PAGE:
Music site WiredPlanet is beta testing a Napster like MP3 file sharing community that uses streaming technology to avoid legal pitfalls.
The software will allow users to search other members' MP3 collections and have the chosen track streamed to them. As this method involves no actual copying of copyright content, the company believes that it is operating within the law.
The MyStation feature on WiredPlanet already lets users create personal streaming 'radio stations' from the company's library of licensed content. However it has signed a deal with Web space provider I-drive.com to allow users to add their own MP3 files to their MyStation playlists. The company's Sideload technology allows users to search the MP3 collections of others in the community and add those files to their playlists.
Listeners will be able to listen to any of the other users' personal stations.
The massive popularity of the MP3 file sharing community Napster has seen the spawning of a host of imitators hoping to cash in on consumers' inexhaustible appetite for free music. However the content providers and copyright holders have woken up to the threat of such systems and are becoming increasingly litigious in defence of their intellectual property.
While Napster is currently undergoing litigation from the Recording Industry Association of America and Gnutella, a Napster style application, was ripped down by AOL after one day on the Web, MP3.com is being sued by .It alleges that its Beam-it application, that allow the owner of a CD to play music from a library of selections that MP3.com has already digitised on its site, is illegal.
The difference between the two services, according to WiredPlanet director of marketing Keith Crosley, is that MP3.com built up a database of files without permission from content owners. The WiredPlanet service merely lets users add tracks to their playlists from other's collections.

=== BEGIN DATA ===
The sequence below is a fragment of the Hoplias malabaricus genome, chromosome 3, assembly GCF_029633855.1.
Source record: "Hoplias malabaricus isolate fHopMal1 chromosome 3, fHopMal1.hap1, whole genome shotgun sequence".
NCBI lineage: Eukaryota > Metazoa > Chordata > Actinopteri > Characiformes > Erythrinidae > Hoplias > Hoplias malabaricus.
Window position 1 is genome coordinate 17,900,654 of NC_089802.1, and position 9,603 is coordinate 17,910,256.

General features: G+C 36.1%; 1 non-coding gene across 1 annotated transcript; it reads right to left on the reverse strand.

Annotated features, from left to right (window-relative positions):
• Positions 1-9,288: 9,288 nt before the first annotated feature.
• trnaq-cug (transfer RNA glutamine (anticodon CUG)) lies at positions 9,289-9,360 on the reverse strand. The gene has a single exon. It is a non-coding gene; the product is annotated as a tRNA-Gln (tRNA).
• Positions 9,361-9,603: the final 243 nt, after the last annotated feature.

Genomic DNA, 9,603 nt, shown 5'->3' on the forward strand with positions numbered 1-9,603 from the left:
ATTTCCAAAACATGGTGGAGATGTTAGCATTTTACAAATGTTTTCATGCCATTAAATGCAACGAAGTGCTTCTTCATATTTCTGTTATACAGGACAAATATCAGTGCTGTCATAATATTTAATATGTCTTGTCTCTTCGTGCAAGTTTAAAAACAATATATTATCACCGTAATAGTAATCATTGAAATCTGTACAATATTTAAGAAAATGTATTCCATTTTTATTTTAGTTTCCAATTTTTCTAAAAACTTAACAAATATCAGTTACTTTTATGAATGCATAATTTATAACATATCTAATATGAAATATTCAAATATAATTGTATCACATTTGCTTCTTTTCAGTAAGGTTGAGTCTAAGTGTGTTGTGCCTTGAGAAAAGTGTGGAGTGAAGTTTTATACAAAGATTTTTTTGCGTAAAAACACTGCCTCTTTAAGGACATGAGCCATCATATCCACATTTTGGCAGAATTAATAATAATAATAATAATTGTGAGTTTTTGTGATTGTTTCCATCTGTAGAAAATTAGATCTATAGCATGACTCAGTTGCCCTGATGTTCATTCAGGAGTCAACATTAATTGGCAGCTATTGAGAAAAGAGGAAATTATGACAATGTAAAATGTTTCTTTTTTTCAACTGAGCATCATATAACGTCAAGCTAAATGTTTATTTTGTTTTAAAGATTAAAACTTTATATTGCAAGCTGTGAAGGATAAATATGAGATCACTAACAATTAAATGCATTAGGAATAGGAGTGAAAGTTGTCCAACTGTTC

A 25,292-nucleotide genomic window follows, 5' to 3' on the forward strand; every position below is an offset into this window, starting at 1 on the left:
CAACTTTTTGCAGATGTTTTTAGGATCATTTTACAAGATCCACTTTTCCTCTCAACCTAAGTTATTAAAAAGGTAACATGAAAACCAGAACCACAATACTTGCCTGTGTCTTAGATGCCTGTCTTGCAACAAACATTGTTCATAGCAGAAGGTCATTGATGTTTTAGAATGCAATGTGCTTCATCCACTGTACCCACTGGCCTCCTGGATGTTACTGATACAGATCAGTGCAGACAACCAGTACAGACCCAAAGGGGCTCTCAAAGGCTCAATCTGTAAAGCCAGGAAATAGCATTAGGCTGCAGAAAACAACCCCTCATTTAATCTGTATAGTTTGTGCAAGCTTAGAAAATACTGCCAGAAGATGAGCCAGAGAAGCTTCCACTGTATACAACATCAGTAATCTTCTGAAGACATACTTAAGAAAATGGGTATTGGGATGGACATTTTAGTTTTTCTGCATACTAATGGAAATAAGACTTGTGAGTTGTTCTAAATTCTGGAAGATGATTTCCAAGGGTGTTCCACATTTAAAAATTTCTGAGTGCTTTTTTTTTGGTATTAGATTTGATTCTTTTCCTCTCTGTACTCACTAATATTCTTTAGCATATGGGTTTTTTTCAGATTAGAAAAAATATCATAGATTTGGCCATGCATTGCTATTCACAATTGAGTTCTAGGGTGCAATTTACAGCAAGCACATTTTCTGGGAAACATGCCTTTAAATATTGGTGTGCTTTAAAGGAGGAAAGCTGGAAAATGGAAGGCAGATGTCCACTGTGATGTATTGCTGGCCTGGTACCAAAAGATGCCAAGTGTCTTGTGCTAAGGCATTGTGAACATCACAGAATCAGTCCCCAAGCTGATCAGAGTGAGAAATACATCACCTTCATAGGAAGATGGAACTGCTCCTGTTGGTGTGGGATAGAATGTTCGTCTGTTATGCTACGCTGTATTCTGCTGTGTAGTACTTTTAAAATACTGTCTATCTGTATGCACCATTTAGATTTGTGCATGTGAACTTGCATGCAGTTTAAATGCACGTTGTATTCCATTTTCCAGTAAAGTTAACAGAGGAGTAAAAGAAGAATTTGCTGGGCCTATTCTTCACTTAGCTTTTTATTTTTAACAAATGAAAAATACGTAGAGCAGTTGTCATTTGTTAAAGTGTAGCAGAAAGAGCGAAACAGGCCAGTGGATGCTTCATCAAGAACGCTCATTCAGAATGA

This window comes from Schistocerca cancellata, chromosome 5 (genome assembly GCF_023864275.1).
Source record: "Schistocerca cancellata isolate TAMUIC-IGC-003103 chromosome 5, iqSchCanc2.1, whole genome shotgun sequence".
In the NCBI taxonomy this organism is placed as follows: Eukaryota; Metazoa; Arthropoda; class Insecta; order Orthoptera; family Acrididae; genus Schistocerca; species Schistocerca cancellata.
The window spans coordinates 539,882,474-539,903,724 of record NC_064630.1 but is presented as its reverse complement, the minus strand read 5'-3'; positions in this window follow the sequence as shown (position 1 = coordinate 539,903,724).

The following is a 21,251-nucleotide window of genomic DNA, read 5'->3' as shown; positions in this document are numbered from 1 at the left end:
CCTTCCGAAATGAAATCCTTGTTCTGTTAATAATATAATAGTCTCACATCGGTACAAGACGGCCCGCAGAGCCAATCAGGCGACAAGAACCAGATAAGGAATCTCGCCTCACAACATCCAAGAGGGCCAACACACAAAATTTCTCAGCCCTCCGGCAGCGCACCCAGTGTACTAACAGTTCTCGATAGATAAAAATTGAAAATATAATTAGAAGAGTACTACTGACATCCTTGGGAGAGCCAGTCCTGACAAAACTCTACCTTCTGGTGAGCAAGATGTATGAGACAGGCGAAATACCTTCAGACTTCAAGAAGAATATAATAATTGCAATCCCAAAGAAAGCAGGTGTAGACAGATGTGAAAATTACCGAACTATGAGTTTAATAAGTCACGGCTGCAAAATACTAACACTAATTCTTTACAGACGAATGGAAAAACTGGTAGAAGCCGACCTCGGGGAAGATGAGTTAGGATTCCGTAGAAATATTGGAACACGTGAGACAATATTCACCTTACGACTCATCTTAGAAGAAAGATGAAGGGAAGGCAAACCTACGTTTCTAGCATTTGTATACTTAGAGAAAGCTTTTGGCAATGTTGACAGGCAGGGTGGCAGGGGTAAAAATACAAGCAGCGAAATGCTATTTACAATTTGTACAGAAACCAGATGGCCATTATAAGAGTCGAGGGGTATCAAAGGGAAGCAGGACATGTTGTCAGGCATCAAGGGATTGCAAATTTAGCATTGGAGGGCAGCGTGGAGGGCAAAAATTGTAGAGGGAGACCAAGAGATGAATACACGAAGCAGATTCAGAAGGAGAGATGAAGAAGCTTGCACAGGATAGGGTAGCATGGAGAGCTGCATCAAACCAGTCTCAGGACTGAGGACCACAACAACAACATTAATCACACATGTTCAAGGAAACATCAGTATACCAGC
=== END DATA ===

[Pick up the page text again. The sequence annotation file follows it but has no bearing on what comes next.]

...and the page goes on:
WiredPlanet uses an algorithm to ensure its service complies with the Statuary Webcasting License of the 1998 Digital Millennium Copyright Act. This was set up to give Webcasters the same ability as radio broadcasters to pay a blanket fee for all content broadcast.
"You can't play more than two songs from the same artist in a row," explains Crosley, "So you won't be able to listen to the whole Britney Spears album for example."
Streaming rather than downloading audio is seen by many as one of the best way of preventing piracy. However the recently released Streambox software, that allows user to grab RealAudio streams and save then to a hard drive, illustrates the fragility of this position. Crosley admits that "of course this might be possible, we've made it as secure as possible and we also encode files in bitrates that aren't suitable for archivable quality copies."
The music industry is rightly scared of Napster, but only because it's the last remaining business that hasn't woken up to the Web. Will the music industry ever change? Go with Scot Petersen to read the news comment.
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